Free-roaming cats (Felis silvestris catus) in urban environment (Porto, Portugal)

Índice do artigo

3. Results and Discussion

3.1. Free-roaming cats and their densities

People’s common habit to care for free-roaming cats was witnessed within the city of Porto, as also occurs in many other cities, such as Lisbon metropolitan (Duarte et al., 2010; d’Avila, 2016). In all our study areas, free-roaming cats showed a wide distribution, except in the Porto City Park area where cats were rarely sighted inside the City Park and seems to be concentrated in the outside or limits of the City Park (Figure 3).


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Figure 3.  Study area with cat, Felis silvestris catus, sightings (location of observations of each cat) represented by dark blue dots. Each map refers to study areas in each year of sampling (Contumil map from 2012, Campo Alegre from 2013, and Porto City Park from 2014). (A) Contumil (limited by blue line); (B) Campo Alegre (limited by yellow line); (C) Porto City Park (limited by green line; City Park limits in orange line); Copyright Google Earth 2017).


Only a small fraction of the cats sighted could be unmistakably identified as domestic cats with owners, by the presence of a collar. Although, in this study, most of the cats sighted are considered feral, these numbers and results should be dealt with careful, because it may include domestic cats with owners, but without collar, which we do not have way to distinguish from the real feral ones. It is also important to note that only in the Porto City Park a considerable number of neutered cats (almost half of the cats sighted; results not shown), recognized by an ear clipping, were seen, contrary to the other two areas.

Our survey revealed high densities and wide distribution of free-roaming cats in Porto and within each study area: 201.14 cats km-2 at Contumil, 130.91 cats km-2 at Campo Alegre, and 33.00 cats km-2 at Porto City Park (Table 3; Figure 3). Porto City Park area having the smallest cat density might be explained by the high number of people walking their pet dogs within the city park limits, thus preventing cat colonization of this area. On the other hand, Contumil is the study area with higher cat density, possibly because it is a residential area located outside the city core and so with less major stressing factors able to affect cat presence. Nevertheless, it is possible that the number of cats (as well as the number of colonies below) in each area is higher and our results are probably still an underestimation of the real cat density, because we are basing our estimates in the cats we saw and counted, on each survey. However, we recognize that we could have not seen some hidden cats due to difficult or impossible access to some areas, or difficult conditions for sightseeing.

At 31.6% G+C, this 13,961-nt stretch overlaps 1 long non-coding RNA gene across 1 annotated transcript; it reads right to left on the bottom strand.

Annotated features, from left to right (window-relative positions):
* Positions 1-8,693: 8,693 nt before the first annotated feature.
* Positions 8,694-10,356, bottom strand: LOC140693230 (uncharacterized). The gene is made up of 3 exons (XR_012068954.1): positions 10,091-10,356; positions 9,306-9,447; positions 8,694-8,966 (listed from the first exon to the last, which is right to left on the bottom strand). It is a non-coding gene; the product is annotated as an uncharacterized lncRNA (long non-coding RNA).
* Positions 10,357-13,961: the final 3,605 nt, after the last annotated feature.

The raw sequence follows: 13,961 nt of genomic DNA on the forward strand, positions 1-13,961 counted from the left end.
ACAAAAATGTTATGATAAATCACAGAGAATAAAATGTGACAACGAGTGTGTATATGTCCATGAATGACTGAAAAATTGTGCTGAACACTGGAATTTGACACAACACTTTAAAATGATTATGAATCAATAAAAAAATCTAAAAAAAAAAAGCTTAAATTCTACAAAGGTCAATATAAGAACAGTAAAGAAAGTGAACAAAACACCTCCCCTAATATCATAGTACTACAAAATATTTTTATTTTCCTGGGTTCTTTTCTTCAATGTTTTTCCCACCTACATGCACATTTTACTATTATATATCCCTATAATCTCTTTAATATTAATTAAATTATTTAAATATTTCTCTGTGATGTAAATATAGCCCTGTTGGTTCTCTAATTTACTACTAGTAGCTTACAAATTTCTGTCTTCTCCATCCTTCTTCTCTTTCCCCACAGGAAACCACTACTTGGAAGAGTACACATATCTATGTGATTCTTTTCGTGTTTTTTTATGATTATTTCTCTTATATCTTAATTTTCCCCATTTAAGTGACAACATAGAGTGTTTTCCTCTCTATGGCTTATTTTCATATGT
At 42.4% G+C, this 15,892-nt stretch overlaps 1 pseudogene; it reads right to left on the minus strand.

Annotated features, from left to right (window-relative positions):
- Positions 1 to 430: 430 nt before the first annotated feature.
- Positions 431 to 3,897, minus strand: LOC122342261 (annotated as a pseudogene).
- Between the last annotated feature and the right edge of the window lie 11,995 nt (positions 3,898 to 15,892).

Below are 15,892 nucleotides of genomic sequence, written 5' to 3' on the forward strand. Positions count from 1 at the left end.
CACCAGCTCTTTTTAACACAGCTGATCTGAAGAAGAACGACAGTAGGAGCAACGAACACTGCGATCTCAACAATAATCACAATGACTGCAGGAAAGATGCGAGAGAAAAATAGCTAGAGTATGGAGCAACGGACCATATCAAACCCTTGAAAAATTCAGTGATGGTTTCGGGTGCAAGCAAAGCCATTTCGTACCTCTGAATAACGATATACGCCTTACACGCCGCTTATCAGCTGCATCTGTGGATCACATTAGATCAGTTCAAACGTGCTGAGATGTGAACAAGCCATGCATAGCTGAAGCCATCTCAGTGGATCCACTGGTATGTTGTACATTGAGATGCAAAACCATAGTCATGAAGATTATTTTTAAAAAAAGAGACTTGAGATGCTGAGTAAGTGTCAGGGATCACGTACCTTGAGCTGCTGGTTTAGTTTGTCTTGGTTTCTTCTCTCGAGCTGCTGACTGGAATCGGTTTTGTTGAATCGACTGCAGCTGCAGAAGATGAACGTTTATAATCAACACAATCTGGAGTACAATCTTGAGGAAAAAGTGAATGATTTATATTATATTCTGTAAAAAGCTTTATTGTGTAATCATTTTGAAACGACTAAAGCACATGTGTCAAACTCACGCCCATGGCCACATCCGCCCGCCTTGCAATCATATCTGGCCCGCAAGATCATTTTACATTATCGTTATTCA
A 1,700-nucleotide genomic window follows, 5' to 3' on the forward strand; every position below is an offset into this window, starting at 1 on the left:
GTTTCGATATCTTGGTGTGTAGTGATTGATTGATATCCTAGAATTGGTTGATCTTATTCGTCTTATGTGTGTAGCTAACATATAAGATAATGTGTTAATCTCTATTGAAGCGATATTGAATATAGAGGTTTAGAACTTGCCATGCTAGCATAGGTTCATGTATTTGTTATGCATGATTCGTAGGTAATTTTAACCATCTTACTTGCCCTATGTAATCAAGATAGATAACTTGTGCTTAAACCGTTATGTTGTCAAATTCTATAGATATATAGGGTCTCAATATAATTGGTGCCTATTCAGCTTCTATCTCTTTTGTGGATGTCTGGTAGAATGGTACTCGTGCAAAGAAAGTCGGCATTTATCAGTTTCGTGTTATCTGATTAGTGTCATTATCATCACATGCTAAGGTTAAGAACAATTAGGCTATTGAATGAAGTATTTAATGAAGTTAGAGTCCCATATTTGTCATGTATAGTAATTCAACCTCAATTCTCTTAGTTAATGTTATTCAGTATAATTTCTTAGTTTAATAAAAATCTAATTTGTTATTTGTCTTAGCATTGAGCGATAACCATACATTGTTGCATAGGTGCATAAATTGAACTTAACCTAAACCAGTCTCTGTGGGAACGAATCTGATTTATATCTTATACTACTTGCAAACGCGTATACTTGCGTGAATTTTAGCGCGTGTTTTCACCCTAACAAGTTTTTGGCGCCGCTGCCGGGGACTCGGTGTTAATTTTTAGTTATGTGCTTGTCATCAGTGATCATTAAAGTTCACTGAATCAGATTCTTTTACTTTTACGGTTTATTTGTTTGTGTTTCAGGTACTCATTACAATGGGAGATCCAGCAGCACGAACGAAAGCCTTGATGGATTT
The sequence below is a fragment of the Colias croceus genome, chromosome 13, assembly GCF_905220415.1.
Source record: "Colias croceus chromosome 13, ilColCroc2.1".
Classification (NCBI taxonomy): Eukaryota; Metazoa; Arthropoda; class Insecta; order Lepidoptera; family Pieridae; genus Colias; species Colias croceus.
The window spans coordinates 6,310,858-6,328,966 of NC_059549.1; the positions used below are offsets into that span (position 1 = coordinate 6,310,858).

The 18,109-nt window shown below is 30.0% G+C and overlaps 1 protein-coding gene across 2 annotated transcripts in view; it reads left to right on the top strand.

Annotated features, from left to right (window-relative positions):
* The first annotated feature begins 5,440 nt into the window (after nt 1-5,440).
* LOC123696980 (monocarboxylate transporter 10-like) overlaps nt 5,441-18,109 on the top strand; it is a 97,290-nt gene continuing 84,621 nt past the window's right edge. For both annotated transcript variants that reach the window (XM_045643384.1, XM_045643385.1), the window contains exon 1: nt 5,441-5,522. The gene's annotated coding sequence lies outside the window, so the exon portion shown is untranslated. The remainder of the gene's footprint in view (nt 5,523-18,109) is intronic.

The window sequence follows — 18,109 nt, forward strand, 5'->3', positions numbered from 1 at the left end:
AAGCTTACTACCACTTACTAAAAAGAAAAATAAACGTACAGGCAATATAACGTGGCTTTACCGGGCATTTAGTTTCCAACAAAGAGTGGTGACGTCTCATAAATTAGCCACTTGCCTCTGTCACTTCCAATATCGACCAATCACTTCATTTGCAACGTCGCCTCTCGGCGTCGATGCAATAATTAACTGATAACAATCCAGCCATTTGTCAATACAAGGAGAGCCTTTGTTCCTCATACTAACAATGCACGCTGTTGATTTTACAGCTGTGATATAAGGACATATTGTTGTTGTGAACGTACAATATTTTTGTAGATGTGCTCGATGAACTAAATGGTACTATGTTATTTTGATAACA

Table 3. Cats (number, percentage of cats in groups and cat density) and cat colonies (total number and density) total for each study area and globally considering all total study areas.


Number of cats

Study area (km2)

Cat density

(cats km-2)



% in

Total number










Campo Alegre







Oporto City Park















The number of cats sighted during each sampling period showed some daily variations (Figure 4). However, we did not find any significant differences among different periods of the day (morning vs. afternoon vs. night), neither considering the total number of cats sighted across all the sampling months (Krustal-Wallis test, P = 0.43) nor the cats sighted in each month (Annex Table A1). Therefore, no pattern of cats daily feeding activity was detected, but the periodicity of feeding station refilling (not analysed), might be a factor affecting such activity. Other factors such as temperature and life cycle stage might also be responsible for behavioural changes in cat distribution (not tested). Furthermore, the total number of cats sighted per month showed some variations, as well (Figure 4). February to March are the months with higher cats sighted (Contumil with more cats sighted in February, Campo Alegre in January and February, and Porto City Park in March), which is probably explained by the start of the reproductive period (Mirmovitch, 1995; Natoli and De Vito, 1989; Nowell and Jackson, 1996). We found significant differences among sampling months, either considering each different period of the day (Annex Table A1) or the total number of cats sighted (Krustal-Wallis test, P = 0.004). Thus, this variation in the abundance of cats sighted across different months of the sampling periods are in agreement with previous conclusions that the activity of the domestic cats depends on the season (Gunther and Terkel, 2002).


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Figure 4. Total number of free-roaming cats sighted during the observation periods along the study. (A) Contumil; (B) Campo Alegre; (C) Porto City Park.


3.2. Free-roaming cats´ colonies distribution

Characteristics of colonies and their habitats, at each study area, are summarized in Table 4 and Annex Table A2. We found that the number of cats in each colony, as well as their occupation range, is highly variable (Table 4). Most of the colonies are small (Campo Alegre: 8 ± 4 cats; and Porto City Park: 4 ± 1 cats), except in Contumil area where most of them are big (16 ± 7 cats). This might be explained, as before, by the location of Contumil area: a suburb area near scrublands and wastelands, where cat numbers have the possibility to increase due to wide areas, while still leaving near people who feed them. With this, it is evident that colony size is significantly smaller in the residential areas located near the city core (Campo Alegre and Porto City Park; Table 5). Therefore, we found that although cats can adapt to a variety of urban environments, they seem to establish their colonies in places near green and open spaces, meaning that besides food and shelter, this is probably an important factor determining colony size.